Quirks & Quarks

Depressing conclusion as new study reverses 25 years of research

Genes previously suspected as causing depression turn out to have little impact

Genes previously suspected as causing depression turn out to have little impact

Depression can be a debilitating illness. About one third of the overall risk of developing it is due to genetics, but determining which genes is the issue. (poramesstock/Shutterstock)
Listen15:04

New techniques for identifying the genetic roots of disease have led researchers to conclude that 25 years worth of research studying a set of genes thought to be strongly associated with depression is wrong, according to a recent study in the American Journal of Psychiatry.

Countless hours, and an estimated $250 million US, have been spent over the past 25 years investigating a connection between certain genes and mental illness. But that connection, new research suggests, simply isn't there.

"The fundamental problem was this sort of misplaced optimism — that was very defensible at the time — that we'd find genes that had big effects,"  Richard Border, the study leader, told Quirks & Quarks host Bob McDonald.  Border is a PhD candidate in statistical genetics at the University of Colorado Boulder.

A quarter century ago, researchers identified genes to investigate that were related to systems they thought were important to depression, such as the serotonin system, which has a powerful effect on mood. Studies of these "candidate genes" looking at hundreds of people with and without depression, seemed to show a correlation between certain gene variants and major depressive disorder.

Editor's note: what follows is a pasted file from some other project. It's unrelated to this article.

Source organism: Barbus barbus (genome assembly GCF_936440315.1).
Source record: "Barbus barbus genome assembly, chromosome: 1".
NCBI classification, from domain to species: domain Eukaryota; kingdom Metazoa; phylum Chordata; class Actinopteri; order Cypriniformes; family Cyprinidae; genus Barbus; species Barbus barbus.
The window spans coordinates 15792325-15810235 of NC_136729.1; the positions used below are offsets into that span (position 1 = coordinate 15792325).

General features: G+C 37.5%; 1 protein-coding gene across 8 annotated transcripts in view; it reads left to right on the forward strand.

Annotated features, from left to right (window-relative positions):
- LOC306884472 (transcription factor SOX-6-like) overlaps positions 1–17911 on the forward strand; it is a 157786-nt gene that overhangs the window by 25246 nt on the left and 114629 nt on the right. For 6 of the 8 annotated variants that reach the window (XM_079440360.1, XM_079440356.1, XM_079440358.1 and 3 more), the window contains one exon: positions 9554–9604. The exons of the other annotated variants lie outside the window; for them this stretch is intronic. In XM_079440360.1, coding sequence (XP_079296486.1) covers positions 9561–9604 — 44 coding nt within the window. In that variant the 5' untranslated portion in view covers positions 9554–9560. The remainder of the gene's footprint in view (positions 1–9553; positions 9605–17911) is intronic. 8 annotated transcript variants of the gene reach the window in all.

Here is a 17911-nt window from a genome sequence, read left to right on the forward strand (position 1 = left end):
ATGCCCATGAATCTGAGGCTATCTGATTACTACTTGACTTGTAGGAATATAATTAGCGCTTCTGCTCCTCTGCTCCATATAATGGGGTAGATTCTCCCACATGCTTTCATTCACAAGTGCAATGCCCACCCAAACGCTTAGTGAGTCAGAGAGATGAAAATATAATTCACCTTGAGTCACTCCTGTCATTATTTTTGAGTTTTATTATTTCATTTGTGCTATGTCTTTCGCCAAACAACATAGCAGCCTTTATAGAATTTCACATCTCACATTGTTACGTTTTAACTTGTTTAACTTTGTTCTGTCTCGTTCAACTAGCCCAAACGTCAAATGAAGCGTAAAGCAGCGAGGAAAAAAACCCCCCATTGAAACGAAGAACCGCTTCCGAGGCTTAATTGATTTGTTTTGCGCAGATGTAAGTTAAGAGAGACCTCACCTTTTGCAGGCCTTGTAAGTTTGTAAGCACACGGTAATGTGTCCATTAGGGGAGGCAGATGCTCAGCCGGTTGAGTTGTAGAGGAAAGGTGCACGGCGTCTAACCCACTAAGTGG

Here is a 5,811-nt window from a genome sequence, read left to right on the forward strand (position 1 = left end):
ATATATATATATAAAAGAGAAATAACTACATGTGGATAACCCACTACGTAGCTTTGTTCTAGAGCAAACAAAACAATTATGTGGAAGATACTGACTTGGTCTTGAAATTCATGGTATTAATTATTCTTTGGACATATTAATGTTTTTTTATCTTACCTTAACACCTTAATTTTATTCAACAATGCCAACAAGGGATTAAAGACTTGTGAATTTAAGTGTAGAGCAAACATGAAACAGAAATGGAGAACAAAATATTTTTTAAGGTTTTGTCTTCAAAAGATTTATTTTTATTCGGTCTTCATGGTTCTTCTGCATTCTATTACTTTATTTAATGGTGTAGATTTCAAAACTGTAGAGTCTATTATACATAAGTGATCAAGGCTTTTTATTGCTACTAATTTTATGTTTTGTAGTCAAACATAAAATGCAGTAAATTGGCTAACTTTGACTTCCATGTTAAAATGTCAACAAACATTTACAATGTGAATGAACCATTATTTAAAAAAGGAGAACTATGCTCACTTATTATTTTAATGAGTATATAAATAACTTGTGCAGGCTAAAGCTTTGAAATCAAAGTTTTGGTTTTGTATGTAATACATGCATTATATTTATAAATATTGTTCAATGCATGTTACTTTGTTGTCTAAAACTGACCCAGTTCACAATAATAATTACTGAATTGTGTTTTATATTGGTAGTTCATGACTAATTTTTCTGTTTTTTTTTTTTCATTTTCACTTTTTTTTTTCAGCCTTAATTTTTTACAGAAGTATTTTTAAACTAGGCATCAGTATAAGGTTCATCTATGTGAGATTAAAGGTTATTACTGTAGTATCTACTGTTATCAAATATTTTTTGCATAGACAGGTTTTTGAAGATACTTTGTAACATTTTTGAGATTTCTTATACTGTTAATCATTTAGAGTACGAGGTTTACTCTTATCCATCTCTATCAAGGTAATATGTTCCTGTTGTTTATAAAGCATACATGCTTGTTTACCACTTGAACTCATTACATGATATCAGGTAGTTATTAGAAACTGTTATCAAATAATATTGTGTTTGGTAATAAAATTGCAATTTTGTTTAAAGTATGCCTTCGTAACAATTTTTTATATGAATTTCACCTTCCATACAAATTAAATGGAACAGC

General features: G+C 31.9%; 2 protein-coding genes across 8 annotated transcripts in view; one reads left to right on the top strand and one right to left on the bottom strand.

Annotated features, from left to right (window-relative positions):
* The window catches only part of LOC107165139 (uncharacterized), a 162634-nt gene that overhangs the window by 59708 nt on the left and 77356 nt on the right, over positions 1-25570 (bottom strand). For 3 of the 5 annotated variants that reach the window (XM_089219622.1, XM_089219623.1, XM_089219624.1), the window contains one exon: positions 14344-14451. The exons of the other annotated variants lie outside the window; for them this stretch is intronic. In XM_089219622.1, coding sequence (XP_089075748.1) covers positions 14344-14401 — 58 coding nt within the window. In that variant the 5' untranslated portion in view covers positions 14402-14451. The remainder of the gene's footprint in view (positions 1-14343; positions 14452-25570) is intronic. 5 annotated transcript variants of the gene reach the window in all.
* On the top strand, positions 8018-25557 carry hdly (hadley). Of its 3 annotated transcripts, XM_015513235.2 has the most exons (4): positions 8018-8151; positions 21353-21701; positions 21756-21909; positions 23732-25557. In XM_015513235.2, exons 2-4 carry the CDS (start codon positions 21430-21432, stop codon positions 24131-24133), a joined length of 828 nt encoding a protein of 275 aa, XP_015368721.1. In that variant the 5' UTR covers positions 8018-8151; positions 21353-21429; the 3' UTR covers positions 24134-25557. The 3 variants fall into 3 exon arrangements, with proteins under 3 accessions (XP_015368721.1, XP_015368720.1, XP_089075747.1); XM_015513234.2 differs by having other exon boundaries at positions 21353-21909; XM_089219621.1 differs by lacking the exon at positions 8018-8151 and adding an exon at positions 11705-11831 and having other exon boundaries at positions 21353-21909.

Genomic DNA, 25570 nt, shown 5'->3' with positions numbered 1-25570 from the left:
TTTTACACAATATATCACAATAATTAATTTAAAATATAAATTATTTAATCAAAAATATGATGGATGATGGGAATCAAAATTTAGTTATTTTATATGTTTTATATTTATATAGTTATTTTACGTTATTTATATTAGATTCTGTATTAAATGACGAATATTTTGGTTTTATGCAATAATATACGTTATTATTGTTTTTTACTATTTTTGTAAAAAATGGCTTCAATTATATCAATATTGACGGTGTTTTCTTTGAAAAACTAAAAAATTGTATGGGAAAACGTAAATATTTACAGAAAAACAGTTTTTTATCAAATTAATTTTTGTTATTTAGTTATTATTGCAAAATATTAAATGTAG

The bulk of these studies took place when technology and cost made it possible to study individual genes, or certain areas of the genome, but not the genome in its entirety.

What we found is that there's very little support at all for these historic hypotheses.- Richard Border, University of Colorado Boulder

"The most studied candidate gene with respect to depression, by far, is the serotonin transporter gene. And in the 90s and early 2000s, it made a lot of sense to look at this variant," said Border.

The first generation of studies looking for connections between variants of this gene and depression seemed to show great promise. But in followup work scientists had difficulty replicating the results. Border said that some researchers, persuaded that there had to be some kind of connection, would look for reasons to explain away the problems in replication — making their hypothesis and explanations more and more convoluted and complicated.

"In the meantime, in the last 10 years there's been this sort of genome-wide revolution in genetics where it's now very cost effective to have large samples where you can look across the entire genome at millions of variants in very large samples," added Border.

Investigating 'candidate genes' with today's genetic tools

Border used this new capacity to perform what is known as a genome wide association study, or GWAS. He looked at 18 of the "candidate genes" that early studies had connected with depression, which had been thoroughly studied ever since. 

They re-examined the associations between these 18 genes and depression in very large databases of hundreds of thousands of people.

"What we found is that there's very little support at all for these historic hypotheses," said Border.